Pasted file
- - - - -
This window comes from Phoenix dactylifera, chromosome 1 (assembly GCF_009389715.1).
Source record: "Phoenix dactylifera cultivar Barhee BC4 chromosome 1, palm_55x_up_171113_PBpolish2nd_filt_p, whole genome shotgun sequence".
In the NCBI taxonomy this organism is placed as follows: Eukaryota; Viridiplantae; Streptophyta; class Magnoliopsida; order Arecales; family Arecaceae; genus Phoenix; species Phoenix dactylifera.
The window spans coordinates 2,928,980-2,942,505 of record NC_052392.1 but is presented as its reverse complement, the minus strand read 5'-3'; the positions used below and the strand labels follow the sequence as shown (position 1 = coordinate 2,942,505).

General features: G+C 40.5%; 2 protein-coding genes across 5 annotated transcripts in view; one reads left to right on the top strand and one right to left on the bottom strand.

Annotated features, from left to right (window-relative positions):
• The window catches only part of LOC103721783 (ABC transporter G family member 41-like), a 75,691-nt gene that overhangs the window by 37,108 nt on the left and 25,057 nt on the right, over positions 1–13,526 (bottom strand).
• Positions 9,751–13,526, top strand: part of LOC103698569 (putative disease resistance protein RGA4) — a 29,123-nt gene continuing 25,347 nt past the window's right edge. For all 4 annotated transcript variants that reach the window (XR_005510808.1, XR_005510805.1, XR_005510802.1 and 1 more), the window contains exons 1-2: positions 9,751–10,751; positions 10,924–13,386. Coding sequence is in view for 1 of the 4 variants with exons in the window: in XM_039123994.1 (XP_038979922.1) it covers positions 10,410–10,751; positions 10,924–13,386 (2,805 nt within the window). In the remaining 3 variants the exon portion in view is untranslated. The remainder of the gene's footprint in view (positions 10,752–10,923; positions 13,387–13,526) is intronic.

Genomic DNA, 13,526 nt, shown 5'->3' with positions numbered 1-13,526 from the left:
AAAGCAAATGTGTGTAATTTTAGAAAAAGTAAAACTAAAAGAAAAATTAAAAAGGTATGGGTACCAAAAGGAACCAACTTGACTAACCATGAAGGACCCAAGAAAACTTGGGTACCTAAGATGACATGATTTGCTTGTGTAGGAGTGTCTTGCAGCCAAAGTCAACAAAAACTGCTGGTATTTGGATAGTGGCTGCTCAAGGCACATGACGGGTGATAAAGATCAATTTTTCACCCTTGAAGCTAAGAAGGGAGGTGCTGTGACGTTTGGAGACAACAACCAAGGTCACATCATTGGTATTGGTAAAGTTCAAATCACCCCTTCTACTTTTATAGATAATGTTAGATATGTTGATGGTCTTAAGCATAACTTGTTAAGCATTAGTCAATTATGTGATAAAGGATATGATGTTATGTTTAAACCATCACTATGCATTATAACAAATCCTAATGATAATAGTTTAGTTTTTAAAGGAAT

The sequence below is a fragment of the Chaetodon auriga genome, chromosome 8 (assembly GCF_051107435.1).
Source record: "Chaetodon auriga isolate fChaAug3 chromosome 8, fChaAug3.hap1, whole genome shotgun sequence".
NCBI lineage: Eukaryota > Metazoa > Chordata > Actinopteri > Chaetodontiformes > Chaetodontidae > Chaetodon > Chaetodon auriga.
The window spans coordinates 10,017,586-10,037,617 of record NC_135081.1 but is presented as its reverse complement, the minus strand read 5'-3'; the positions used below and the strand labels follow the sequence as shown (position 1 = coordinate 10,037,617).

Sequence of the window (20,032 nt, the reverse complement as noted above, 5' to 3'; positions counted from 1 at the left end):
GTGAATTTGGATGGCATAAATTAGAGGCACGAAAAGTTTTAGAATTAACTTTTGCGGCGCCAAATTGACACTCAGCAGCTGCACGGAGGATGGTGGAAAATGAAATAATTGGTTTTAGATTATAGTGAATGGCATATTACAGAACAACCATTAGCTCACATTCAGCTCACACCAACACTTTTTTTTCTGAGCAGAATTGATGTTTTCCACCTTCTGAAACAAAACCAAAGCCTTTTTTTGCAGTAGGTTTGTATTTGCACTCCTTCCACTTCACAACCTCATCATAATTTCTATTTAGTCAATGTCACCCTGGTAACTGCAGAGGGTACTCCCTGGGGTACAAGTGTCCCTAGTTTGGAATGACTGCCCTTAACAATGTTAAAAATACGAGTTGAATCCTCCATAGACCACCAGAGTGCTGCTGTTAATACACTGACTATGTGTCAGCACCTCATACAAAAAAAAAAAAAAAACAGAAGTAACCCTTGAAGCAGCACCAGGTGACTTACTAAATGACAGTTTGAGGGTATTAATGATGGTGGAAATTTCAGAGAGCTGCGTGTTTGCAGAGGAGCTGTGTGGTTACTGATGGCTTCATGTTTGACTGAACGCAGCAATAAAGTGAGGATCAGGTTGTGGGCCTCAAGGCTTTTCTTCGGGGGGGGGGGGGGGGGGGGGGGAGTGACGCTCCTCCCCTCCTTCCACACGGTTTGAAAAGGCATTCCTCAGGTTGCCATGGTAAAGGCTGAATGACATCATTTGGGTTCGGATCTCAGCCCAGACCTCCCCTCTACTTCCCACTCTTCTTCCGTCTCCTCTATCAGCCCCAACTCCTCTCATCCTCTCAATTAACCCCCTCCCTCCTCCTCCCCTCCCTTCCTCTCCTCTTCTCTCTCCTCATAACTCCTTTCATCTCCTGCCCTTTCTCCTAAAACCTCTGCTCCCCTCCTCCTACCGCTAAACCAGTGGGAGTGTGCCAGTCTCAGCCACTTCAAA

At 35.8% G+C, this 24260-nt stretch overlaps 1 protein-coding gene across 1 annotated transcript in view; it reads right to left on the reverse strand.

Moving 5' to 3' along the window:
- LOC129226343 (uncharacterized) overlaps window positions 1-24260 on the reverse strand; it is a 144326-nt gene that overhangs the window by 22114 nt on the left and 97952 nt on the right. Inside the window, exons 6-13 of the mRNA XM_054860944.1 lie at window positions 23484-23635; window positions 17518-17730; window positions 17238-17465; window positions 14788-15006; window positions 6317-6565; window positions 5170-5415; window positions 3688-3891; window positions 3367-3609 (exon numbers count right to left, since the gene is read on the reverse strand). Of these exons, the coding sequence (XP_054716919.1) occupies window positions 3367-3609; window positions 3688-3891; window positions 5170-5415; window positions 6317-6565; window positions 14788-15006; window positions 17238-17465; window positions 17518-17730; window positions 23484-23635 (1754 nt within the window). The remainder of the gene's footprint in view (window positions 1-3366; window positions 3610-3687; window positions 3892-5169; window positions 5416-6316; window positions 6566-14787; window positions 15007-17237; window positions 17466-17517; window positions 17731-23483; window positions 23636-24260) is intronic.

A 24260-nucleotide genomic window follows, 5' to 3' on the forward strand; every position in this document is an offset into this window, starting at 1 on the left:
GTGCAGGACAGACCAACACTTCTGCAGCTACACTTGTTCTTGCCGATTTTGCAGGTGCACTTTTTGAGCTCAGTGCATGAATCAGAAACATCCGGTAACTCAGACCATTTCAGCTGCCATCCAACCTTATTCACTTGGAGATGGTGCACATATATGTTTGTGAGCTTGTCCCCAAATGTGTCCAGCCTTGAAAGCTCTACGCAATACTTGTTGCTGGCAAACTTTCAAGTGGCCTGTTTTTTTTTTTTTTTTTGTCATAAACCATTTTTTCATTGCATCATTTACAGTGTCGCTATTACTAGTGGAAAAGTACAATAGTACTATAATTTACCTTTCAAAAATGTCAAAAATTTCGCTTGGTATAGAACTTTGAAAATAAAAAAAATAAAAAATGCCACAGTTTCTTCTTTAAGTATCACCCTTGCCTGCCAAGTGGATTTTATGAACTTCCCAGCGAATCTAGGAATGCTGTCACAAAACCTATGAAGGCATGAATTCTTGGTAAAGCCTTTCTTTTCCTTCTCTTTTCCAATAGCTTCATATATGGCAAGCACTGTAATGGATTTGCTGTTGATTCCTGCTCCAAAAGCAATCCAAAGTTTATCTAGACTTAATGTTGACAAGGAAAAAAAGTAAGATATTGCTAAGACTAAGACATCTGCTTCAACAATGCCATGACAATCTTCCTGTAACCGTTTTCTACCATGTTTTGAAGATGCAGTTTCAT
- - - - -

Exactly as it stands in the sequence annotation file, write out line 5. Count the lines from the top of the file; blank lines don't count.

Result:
General features: G+C 40.5%; 2 protein-coding genes across 5 annotated transcripts in view; one reads left to right on the top strand and one right to left on the bottom strand.